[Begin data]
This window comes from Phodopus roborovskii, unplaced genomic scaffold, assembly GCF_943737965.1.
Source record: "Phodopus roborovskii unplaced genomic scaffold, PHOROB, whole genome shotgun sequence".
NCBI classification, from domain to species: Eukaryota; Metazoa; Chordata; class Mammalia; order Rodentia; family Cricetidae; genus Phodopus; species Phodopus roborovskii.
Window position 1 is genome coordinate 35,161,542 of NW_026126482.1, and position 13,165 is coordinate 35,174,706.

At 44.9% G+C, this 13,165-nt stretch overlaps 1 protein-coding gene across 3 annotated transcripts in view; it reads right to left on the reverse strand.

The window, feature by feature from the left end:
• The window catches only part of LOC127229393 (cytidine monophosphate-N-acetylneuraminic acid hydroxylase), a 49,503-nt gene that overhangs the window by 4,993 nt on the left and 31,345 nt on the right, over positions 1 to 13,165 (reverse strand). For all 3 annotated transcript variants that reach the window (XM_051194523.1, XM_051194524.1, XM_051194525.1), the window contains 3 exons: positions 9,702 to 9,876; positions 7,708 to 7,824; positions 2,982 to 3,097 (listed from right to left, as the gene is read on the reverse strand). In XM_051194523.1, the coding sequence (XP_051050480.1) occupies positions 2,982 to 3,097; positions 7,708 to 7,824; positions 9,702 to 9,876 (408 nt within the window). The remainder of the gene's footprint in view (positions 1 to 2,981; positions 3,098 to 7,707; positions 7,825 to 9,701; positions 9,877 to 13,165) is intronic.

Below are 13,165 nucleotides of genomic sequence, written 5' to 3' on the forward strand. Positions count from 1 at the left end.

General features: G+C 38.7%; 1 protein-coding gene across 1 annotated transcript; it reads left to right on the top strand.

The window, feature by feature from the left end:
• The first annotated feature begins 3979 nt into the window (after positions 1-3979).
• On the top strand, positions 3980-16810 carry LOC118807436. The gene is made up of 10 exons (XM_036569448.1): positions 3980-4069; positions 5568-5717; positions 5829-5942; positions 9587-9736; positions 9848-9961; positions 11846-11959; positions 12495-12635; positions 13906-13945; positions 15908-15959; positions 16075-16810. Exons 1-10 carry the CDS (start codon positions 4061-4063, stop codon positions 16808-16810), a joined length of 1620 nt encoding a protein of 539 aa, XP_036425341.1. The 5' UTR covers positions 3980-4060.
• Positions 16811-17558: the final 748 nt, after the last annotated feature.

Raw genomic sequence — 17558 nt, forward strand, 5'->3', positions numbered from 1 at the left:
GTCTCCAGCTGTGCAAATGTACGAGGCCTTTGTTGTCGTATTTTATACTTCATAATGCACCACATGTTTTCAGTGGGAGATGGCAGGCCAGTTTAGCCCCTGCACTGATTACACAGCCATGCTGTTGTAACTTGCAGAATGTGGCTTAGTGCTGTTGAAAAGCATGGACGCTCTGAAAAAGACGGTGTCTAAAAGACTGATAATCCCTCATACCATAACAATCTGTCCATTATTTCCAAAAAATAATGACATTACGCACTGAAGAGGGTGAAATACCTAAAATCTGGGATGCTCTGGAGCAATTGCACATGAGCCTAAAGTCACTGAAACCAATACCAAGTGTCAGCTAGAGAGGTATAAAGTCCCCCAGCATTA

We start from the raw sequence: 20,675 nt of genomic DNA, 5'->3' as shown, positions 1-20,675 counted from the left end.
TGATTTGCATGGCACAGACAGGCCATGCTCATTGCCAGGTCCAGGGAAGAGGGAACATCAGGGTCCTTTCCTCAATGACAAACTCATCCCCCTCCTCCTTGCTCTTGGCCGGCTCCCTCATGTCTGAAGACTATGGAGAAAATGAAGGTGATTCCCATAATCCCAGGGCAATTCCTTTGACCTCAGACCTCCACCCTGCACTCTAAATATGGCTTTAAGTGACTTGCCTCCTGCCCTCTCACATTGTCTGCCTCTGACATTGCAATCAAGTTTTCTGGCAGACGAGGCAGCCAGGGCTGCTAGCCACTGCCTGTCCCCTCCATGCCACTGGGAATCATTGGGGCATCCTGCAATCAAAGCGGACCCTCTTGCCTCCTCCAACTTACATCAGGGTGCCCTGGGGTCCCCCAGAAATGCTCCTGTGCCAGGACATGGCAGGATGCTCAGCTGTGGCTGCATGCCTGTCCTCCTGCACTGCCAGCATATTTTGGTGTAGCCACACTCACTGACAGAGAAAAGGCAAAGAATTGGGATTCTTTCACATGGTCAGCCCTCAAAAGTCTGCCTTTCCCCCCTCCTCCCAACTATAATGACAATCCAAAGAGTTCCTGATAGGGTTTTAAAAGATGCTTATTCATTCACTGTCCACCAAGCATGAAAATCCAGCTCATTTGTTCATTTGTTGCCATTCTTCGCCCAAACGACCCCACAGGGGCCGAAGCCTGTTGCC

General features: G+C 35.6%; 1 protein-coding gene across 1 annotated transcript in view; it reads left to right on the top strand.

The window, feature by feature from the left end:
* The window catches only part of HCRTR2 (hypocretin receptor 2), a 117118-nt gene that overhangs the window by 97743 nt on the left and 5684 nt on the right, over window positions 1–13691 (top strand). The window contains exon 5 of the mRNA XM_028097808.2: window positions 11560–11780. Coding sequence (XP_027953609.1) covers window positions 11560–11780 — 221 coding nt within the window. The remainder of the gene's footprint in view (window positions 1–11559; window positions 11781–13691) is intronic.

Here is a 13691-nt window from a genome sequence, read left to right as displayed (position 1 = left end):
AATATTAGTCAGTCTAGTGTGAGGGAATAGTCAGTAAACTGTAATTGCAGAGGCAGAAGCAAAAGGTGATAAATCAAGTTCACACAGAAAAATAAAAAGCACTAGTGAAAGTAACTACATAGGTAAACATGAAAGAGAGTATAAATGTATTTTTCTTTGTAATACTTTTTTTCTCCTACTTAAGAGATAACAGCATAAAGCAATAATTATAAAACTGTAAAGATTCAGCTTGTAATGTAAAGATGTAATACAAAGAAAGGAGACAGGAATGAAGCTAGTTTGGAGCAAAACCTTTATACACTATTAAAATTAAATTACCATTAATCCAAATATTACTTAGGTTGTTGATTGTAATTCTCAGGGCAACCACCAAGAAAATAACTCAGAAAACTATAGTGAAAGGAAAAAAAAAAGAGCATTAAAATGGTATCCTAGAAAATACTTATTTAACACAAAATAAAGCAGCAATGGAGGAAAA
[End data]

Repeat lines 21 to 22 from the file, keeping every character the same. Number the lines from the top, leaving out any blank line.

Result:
Here is a 13691-nt window from a genome sequence, read left to right as displayed (position 1 = left end):
AATATTAGTCAGTCTAGTGTGAGGGAATAGTCAGTAAACTGTAATTGCAGAGGCAGAAGCAAAAGGTGATAAATCAAGTTCACACAGAAAAATAAAAAGCACTAGTGAAAGTAACTACATAGGTAAACATGAAAGAGAGTATAAATGTATTTTTCTTTGTAATACTTTTTTTCTCCTACTTAAGAGATAACAGCATAAAGCAATAATTATAAAACTGTAAAGATTCAGCTTGTAATGTAAAGATGTAATACAAAGAAAGGAGACAGGAATGAAGCTAGTTTGGAGCAAAACCTTTATACACTATTAAAATTAAATTACCATTAATCCAAATATTACTTAGGTTGTTGATTGTAATTCTCAGGGCAACCACCAAGAAAATAACTCAGAAAACTATAGTGAAAGGAAAAAAAAAAGAGCATTAAAATGGTATCCTAGAAAATACTTATTTAACACAAAATAAAGCAGCAATGGAGGAAAA